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Lecture 21

HNSC 1200 Lecture 21: Unit 4.1

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University of Manitoba
Human Nutritional Sciences
HNSC 1200
Snehil Dua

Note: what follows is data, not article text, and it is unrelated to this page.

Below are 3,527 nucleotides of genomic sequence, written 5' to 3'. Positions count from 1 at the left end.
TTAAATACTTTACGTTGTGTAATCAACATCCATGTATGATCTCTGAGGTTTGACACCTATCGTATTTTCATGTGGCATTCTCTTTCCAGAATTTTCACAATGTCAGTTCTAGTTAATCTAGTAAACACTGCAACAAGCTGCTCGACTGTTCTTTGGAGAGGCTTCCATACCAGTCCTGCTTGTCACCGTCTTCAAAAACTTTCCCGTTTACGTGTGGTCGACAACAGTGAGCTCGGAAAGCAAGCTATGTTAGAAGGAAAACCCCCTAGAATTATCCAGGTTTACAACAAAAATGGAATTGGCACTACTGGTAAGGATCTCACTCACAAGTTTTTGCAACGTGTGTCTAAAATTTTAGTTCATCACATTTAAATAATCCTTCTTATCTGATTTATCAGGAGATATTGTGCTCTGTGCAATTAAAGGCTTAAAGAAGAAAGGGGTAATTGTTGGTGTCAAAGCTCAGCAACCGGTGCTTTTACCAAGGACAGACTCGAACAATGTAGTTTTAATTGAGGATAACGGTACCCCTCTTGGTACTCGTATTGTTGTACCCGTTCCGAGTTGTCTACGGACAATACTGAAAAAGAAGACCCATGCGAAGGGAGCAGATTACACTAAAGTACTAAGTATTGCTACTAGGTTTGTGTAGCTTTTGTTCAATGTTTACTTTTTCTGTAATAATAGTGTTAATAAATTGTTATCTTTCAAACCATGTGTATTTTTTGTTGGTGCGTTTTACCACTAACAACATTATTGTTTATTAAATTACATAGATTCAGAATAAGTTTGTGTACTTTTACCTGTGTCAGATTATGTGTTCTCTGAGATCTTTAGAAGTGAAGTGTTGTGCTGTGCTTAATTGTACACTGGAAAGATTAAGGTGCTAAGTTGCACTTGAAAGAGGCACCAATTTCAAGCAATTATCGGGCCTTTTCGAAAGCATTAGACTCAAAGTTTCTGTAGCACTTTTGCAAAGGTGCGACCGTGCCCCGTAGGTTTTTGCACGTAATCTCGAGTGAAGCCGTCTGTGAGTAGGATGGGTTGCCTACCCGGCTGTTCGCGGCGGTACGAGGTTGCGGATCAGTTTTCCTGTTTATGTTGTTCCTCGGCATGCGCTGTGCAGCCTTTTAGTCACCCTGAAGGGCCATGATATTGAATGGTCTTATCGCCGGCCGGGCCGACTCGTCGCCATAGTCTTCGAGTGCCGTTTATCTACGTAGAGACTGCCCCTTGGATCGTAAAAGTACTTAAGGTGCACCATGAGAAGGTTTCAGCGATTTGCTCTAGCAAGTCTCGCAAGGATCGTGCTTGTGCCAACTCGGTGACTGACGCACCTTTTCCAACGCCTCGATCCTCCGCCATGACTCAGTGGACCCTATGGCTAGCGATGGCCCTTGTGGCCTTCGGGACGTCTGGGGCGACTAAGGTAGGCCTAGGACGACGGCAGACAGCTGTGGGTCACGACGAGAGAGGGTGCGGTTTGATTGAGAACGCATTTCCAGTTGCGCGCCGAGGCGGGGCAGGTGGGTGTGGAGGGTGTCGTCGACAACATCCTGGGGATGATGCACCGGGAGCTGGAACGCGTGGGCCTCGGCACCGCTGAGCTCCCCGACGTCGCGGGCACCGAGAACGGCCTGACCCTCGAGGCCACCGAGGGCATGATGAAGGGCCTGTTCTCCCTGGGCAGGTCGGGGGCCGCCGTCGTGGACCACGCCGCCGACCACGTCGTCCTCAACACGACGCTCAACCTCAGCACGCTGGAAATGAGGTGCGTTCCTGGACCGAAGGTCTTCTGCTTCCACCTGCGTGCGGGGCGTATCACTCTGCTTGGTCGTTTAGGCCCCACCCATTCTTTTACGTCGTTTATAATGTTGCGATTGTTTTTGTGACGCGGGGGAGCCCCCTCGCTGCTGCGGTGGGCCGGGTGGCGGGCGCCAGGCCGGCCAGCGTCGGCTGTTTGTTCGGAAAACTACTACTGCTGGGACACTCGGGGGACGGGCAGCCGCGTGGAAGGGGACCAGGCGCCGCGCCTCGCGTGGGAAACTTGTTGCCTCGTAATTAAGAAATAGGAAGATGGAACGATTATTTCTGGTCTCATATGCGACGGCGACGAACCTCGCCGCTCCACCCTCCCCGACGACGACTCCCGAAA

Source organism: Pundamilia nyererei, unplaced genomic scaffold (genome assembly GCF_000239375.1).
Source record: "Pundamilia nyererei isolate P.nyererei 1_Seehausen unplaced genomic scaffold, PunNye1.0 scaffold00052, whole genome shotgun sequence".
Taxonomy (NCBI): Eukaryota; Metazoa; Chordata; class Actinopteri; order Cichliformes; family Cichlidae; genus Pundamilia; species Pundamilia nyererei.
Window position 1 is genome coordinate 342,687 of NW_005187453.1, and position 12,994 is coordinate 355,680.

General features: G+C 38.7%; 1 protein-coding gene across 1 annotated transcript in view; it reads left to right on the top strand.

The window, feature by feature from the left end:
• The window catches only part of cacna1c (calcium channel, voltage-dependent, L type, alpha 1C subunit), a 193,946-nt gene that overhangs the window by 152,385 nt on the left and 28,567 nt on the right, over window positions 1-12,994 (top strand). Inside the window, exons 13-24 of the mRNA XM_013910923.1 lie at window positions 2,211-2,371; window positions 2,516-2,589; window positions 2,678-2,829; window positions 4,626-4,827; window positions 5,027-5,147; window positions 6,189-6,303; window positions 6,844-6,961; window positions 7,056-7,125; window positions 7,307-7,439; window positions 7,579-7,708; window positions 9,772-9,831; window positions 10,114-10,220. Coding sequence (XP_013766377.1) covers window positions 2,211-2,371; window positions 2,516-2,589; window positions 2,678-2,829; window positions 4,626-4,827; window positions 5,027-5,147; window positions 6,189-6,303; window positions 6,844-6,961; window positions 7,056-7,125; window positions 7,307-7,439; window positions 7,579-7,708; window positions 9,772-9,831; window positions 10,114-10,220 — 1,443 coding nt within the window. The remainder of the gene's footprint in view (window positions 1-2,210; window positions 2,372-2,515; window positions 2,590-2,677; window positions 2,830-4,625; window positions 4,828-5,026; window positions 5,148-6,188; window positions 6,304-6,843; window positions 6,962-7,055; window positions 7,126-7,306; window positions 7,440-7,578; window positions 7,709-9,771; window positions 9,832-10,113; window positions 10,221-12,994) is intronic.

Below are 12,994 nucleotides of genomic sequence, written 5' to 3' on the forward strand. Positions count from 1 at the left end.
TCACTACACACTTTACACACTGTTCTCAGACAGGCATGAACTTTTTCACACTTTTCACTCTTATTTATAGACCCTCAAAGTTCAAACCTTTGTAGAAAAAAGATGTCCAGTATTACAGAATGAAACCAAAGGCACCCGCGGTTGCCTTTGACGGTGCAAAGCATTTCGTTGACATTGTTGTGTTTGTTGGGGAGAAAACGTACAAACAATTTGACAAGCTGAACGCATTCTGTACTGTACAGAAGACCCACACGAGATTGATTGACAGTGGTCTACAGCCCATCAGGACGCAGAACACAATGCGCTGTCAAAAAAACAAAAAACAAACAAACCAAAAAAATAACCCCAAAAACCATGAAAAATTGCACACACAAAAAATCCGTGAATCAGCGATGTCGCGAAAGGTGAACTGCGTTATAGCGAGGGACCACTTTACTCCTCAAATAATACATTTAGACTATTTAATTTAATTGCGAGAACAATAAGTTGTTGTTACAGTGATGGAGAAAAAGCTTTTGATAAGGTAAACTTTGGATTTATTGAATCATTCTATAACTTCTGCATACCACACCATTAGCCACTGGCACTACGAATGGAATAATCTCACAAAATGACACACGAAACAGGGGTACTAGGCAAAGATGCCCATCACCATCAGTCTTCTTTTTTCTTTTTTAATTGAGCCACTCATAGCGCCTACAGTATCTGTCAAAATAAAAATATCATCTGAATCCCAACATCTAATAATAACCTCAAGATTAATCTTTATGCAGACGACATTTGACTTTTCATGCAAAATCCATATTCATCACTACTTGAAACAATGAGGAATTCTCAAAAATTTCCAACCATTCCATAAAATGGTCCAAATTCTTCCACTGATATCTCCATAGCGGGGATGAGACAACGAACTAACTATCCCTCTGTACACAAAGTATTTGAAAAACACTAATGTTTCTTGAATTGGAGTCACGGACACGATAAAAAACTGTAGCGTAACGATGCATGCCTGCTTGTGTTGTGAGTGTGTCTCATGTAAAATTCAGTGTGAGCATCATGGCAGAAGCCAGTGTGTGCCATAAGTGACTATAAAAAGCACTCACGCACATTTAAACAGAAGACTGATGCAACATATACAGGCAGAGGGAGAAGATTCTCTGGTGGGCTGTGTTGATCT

Carbohydrates Learning Objectives:  Identify the sources of carbohydrates Describe the different types of carbohydrates  Differentiate between the different types of fibre, describe their roles in health, and identify food sources Course Notes: Carbohydrates contain carbon, hydrogen and oxygen, so they are often abbreviated CHO They are produced in green plants via photosynthesis – H2O and CO2 combine to form glucose Scientists cannot reproduce this reaction; green plants are needed Light is needed to provide the chemical energy to hold the bonds between the atoms in a glucose molecule together The plant uses some, but not all of the energy stored at glucose, meaning that animals and humans can obtain some energy when the plant is eaten Carbohydrate foods Cereal grains and flours (e.g., wheat, rye, corn, rice) Legumes (e.g., peas, beans, lentils) Starchy roots, tubers or stems (e.g., potatoes, yams, cassava, celery) Fruits (e.g., oranges, apples, bananas) Sugars, honey, jams, molasses Milk products Classification of Carbohydrates Carbohydrates are classified according to the number of basic sugar (saccharide) units: Monosaccharides – simple sugars (1 unit) Disaccharides – simple sugars (2 units) Oligosaccharides – simple sugars (3-10 units) Polysaccharides – complex sugars (many units) SEE TABLE 3: Monosaccharides, Disaccharides and Polysaccharides Commonly Found in Foods 1. Monosachharides o Includes 6 carbon hexoses and 5 carbon pentoses o Hexose sugars such as glucose, mannose and galactose are building blocks of starches Pentose sugars such as ribose, xylose and arabinose are the building blocks of fibres and gums Six sugar molecules are important in nutrition. All of their chemical names end in –ose, which means sugar. OSDP Glucose Glucose is the most abundant sugar in the world Found in fruits, plant juices and honey Often present with other sugars (e.g., in honey with fructose) Glucose is the form of sugar that circulates in the bloodstream. It is broken down in the body to give three products: Water, energy and carbon dioxide Many complex carbohydrates such as starch and cellulose have glucose as the basic unit Major component of corn syrup, which is formed by hydrolysis of starch. Corn syrup and crystalline glucose are widely used in the baking industry Fructose Found in fruits, plant juices and honey o Sweetest of all common sugars Very soluble and does not crystallize easily Galactose Not normally found in its free form in foods o Forms a bond with glucose to produce lactose (milk sugar) Some galactose is found in free form in fermented milk products (e.g., yogurt) where hydrolysis of lactose has occurred Galactose is the basic unit of some complex carbohydrates such as vegetable gums Disaccharides Disaccharides are two monosaccharide’s linked together Sucrose (glucose + fructose) o Table sugar o Extracted from sugar cane and sugar beets o Consists of glucose and fructose chemically bonded to each other o Present with other sugars in fruits, honey and vegetables Maltose (glucose + glucose) o Found in germinating grain and corn syrup. A product of starch hydrolysis o Important for production of malted beverages such as beer Consists of 2 glucose molecules chemically bonded to each other Lactose (glucose + galactose) Milk sugar o Consists of glucose and galactose chemically bonded to each other Only found naturally in milk and milk products Oligosaccharides Carbohydrate molecules that contain 10 or fewer monosaccharide’s Include raffinose and stachyose commonly found in dried beans Not digested by humans but broken down by bacteria in intestinal tract resulting in gas formation oSDP 4. Polysaccharides Complex CHO/polysaccharides are chains of sugar units linked together. Starch, glycogen and fibre are al polysaccharides Up to several hundred thousand monosaccharide’s joined together Homo-polysaccharides (homoglucans) are composed of the same type of monosaccharide Hetero-polysaccharide (heteroglucans) are composed of at least 2 types of Monosaccharides May be straight chains or highly branched chains SEE TABLE 5: Applications of Various Polysaccharides Used in Food Processing Starch (homoglucan) is a plant’s storage form of glucose. It can be branched or unbranched and is water insoluble (so cannot wash away from plant via rain). Starch provides plants with energy and humans/animals with energy when eaten, as we can digest starch Basic storage form of carbohydrates in plants – found in abundance in seeds, roots and tubers. Consist of only glucose mol
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